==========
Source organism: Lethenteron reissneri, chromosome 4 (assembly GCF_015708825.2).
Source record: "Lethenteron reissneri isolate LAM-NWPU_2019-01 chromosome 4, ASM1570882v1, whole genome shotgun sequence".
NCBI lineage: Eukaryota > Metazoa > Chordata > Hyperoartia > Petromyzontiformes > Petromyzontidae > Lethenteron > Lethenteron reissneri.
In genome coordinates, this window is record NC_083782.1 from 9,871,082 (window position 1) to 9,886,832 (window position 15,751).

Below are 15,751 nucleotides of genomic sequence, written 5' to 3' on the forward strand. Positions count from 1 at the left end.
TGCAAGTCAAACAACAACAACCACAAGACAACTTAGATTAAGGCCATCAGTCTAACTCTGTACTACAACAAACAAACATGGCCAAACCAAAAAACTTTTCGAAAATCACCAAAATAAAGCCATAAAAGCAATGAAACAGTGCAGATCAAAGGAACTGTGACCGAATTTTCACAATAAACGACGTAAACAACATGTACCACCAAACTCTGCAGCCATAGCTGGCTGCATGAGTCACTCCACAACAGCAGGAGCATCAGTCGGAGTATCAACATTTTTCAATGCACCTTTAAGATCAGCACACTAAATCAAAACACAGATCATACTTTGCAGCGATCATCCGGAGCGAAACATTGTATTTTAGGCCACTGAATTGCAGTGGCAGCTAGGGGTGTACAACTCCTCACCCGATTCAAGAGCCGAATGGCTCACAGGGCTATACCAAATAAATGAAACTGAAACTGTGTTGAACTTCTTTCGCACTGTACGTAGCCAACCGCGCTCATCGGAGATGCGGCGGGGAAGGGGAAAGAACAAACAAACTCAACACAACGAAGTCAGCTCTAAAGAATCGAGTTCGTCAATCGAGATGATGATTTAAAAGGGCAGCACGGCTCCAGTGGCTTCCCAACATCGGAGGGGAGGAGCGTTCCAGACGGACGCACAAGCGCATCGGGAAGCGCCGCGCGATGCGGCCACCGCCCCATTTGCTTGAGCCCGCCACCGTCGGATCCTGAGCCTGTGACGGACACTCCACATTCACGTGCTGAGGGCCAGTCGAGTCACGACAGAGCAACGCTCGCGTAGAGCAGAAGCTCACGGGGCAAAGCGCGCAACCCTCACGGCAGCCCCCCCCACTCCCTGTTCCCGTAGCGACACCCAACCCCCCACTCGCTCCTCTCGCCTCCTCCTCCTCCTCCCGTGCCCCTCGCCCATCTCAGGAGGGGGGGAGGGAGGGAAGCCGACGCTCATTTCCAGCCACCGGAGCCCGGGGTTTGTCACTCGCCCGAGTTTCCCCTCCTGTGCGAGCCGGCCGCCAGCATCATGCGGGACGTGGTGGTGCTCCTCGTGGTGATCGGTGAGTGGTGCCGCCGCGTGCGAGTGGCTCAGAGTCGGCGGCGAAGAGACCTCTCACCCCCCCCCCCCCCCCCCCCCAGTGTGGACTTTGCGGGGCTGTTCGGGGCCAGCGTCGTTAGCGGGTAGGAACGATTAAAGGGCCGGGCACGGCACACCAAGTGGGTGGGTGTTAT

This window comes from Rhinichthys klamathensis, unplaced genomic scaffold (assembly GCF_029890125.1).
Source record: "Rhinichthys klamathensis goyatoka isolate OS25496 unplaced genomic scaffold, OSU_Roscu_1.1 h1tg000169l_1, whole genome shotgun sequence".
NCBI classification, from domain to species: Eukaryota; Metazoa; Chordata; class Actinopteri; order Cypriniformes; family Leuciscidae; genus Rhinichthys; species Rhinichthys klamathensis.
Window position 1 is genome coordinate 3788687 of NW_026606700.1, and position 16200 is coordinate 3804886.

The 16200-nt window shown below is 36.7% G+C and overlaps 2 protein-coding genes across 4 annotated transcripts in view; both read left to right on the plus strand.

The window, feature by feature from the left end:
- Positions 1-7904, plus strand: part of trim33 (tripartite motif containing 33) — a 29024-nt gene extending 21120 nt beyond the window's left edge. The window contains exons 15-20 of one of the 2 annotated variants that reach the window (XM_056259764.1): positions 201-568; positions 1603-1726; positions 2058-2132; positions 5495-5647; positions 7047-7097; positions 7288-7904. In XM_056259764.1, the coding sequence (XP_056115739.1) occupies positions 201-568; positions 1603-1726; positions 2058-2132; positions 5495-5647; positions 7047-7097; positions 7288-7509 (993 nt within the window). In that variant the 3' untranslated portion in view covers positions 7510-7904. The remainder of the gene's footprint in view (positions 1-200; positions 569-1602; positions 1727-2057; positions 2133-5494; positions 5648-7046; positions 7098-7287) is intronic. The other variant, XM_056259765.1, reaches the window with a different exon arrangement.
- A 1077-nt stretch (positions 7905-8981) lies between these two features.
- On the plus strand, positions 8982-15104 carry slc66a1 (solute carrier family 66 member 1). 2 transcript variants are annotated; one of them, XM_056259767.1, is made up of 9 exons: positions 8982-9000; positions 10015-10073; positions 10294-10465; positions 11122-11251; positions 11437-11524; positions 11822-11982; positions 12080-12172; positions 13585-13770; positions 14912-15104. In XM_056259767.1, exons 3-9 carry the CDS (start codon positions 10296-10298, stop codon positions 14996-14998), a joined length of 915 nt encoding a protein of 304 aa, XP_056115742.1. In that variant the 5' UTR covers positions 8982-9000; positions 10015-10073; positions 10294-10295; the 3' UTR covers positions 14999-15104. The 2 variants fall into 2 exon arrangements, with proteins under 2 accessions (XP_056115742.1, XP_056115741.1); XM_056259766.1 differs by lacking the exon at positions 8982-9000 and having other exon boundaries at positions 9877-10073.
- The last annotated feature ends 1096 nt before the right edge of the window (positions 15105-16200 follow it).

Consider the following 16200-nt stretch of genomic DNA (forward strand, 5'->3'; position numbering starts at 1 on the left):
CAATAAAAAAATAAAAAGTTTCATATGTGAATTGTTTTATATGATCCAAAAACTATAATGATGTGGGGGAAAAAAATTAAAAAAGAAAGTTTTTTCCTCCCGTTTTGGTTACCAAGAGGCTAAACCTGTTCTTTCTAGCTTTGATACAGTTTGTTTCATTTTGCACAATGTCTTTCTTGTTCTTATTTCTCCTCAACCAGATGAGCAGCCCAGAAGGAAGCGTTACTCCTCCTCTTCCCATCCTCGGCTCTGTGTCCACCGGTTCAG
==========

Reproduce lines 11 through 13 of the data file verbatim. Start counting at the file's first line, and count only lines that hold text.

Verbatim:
The 16200-nt window shown below is 36.7% G+C and overlaps 2 protein-coding genes across 4 annotated transcripts in view; both read left to right on the plus strand.

The window, feature by feature from the left end:
- Positions 1-7904, plus strand: part of trim33 (tripartite motif containing 33) — a 29024-nt gene extending 21120 nt beyond the window's left edge. The window contains exons 15-20 of one of the 2 annotated variants that reach the window (XM_056259764.1): positions 201-568; positions 1603-1726; positions 2058-2132; positions 5495-5647; positions 7047-7097; positions 7288-7904. In XM_056259764.1, the coding sequence (XP_056115739.1) occupies positions 201-568; positions 1603-1726; positions 2058-2132; positions 5495-5647; positions 7047-7097; positions 7288-7509 (993 nt within the window). In that variant the 3' untranslated portion in view covers positions 7510-7904. The remainder of the gene's footprint in view (positions 1-200; positions 569-1602; positions 1727-2057; positions 2133-5494; positions 5648-7046; positions 7098-7287) is intronic. The other variant, XM_056259765.1, reaches the window with a different exon arrangement.